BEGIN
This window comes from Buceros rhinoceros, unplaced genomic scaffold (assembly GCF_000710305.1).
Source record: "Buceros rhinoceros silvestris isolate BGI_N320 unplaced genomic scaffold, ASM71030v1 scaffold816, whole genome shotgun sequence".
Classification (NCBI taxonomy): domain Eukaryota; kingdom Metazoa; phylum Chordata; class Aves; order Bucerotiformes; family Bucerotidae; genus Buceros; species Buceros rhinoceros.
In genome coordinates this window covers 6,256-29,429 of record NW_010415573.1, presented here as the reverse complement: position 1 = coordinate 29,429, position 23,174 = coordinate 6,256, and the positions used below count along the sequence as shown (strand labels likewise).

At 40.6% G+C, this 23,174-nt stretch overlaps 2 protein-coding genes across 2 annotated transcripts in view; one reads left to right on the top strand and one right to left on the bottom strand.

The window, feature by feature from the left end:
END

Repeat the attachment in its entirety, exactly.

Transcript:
This window comes from Buceros rhinoceros, unplaced genomic scaffold (assembly GCF_000710305.1).
Source record: "Buceros rhinoceros silvestris isolate BGI_N320 unplaced genomic scaffold, ASM71030v1 scaffold816, whole genome shotgun sequence".
Classification (NCBI taxonomy): domain Eukaryota; kingdom Metazoa; phylum Chordata; class Aves; order Bucerotiformes; family Bucerotidae; genus Buceros; species Buceros rhinoceros.
In genome coordinates this window covers 6,256-29,429 of record NW_010415573.1, presented here as the reverse complement: position 1 = coordinate 29,429, position 23,174 = coordinate 6,256, and the positions used below count along the sequence as shown (strand labels likewise).

At 40.6% G+C, this 23,174-nt stretch overlaps 2 protein-coding genes across 2 annotated transcripts in view; one reads left to right on the top strand and one right to left on the bottom strand.

The window, feature by feature from the left end: